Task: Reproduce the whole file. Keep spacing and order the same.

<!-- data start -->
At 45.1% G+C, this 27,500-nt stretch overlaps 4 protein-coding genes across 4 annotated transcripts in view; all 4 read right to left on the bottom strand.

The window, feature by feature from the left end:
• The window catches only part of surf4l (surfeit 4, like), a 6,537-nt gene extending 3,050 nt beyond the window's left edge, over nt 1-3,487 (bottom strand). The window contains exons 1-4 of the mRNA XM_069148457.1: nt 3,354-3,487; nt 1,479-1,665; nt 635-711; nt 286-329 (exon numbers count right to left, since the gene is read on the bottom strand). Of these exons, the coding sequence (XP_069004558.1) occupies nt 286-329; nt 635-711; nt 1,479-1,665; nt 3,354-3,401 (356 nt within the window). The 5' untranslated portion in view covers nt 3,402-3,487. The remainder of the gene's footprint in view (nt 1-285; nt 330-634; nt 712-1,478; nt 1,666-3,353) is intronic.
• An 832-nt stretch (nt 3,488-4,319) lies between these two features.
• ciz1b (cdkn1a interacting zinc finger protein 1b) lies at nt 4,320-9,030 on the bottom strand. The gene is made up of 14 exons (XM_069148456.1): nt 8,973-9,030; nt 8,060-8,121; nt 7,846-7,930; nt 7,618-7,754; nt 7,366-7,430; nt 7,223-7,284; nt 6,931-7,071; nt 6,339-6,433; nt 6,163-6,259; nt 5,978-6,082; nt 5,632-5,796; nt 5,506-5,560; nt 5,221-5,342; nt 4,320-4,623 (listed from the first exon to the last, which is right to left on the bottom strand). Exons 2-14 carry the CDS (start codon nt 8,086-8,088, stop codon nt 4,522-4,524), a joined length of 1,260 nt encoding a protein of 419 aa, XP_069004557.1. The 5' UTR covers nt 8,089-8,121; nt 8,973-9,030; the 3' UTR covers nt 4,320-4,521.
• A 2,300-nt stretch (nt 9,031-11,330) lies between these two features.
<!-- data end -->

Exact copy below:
At 45.1% G+C, this 27,500-nt stretch overlaps 4 protein-coding genes across 4 annotated transcripts in view; all 4 read right to left on the bottom strand.

The window, feature by feature from the left end:
• The window catches only part of surf4l (surfeit 4, like), a 6,537-nt gene extending 3,050 nt beyond the window's left edge, over nt 1-3,487 (bottom strand). The window contains exons 1-4 of the mRNA XM_069148457.1: nt 3,354-3,487; nt 1,479-1,665; nt 635-711; nt 286-329 (exon numbers count right to left, since the gene is read on the bottom strand). Of these exons, the coding sequence (XP_069004558.1) occupies nt 286-329; nt 635-711; nt 1,479-1,665; nt 3,354-3,401 (356 nt within the window). The 5' untranslated portion in view covers nt 3,402-3,487. The remainder of the gene's footprint in view (nt 1-285; nt 330-634; nt 712-1,478; nt 1,666-3,353) is intronic.
• An 832-nt stretch (nt 3,488-4,319) lies between these two features.
• ciz1b (cdkn1a interacting zinc finger protein 1b) lies at nt 4,320-9,030 on the bottom strand. The gene is made up of 14 exons (XM_069148456.1): nt 8,973-9,030; nt 8,060-8,121; nt 7,846-7,930; nt 7,618-7,754; nt 7,366-7,430; nt 7,223-7,284; nt 6,931-7,071; nt 6,339-6,433; nt 6,163-6,259; nt 5,978-6,082; nt 5,632-5,796; nt 5,506-5,560; nt 5,221-5,342; nt 4,320-4,623 (listed from the first exon to the last, which is right to left on the bottom strand). Exons 2-14 carry the CDS (start codon nt 8,086-8,088, stop codon nt 4,522-4,524), a joined length of 1,260 nt encoding a protein of 419 aa, XP_069004557.1. The 5' UTR covers nt 8,089-8,121; nt 8,973-9,030; the 3' UTR covers nt 4,320-4,521.
• A 2,300-nt stretch (nt 9,031-11,330) lies between these two features.